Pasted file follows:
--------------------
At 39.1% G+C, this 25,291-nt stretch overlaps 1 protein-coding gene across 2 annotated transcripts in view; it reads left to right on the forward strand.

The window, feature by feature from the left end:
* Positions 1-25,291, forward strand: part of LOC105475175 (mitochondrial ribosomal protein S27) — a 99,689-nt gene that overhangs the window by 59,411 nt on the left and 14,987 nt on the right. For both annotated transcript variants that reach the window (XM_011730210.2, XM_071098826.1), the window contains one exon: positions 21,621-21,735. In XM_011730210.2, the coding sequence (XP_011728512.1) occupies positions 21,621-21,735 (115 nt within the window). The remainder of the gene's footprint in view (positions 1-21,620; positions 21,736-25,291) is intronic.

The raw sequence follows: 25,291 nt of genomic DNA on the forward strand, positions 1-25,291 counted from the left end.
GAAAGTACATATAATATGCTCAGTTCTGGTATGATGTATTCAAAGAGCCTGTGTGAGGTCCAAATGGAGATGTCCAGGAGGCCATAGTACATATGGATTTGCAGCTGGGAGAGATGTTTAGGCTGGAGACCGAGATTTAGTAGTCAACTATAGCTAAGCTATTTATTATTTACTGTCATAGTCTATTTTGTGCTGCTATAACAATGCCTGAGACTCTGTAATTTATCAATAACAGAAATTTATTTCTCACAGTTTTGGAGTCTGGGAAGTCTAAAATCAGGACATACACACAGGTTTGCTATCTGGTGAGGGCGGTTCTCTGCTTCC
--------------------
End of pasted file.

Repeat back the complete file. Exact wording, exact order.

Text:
At 39.1% G+C, this 25,291-nt stretch overlaps 1 protein-coding gene across 2 annotated transcripts in view; it reads left to right on the forward strand.

The window, feature by feature from the left end:
* Positions 1-25,291, forward strand: part of LOC105475175 (mitochondrial ribosomal protein S27) — a 99,689-nt gene that overhangs the window by 59,411 nt on the left and 14,987 nt on the right. For both annotated transcript variants that reach the window (XM_011730210.2, XM_071098826.1), the window contains one exon: positions 21,621-21,735. In XM_011730210.2, the coding sequence (XP_011728512.1) occupies positions 21,621-21,735 (115 nt within the window). The remainder of the gene's footprint in view (positions 1-21,620; positions 21,736-25,291) is intronic.

The raw sequence follows: 25,291 nt of genomic DNA on the forward strand, positions 1-25,291 counted from the left end.
GAAAGTACATATAATATGCTCAGTTCTGGTATGATGTATTCAAAGAGCCTGTGTGAGGTCCAAATGGAGATGTCCAGGAGGCCATAGTACATATGGATTTGCAGCTGGGAGAGATGTTTAGGCTGGAGACCGAGATTTAGTAGTCAACTATAGCTAAGCTATTTATTATTTACTGTCATAGTCTATTTTGTGCTGCTATAACAATGCCTGAGACTCTGTAATTTATCAATAACAGAAATTTATTTCTCACAGTTTTGGAGTCTGGGAAGTCTAAAATCAGGACATACACACAGGTTTGCTATCTGGTGAGGGCGGTTCTCTGCTTCC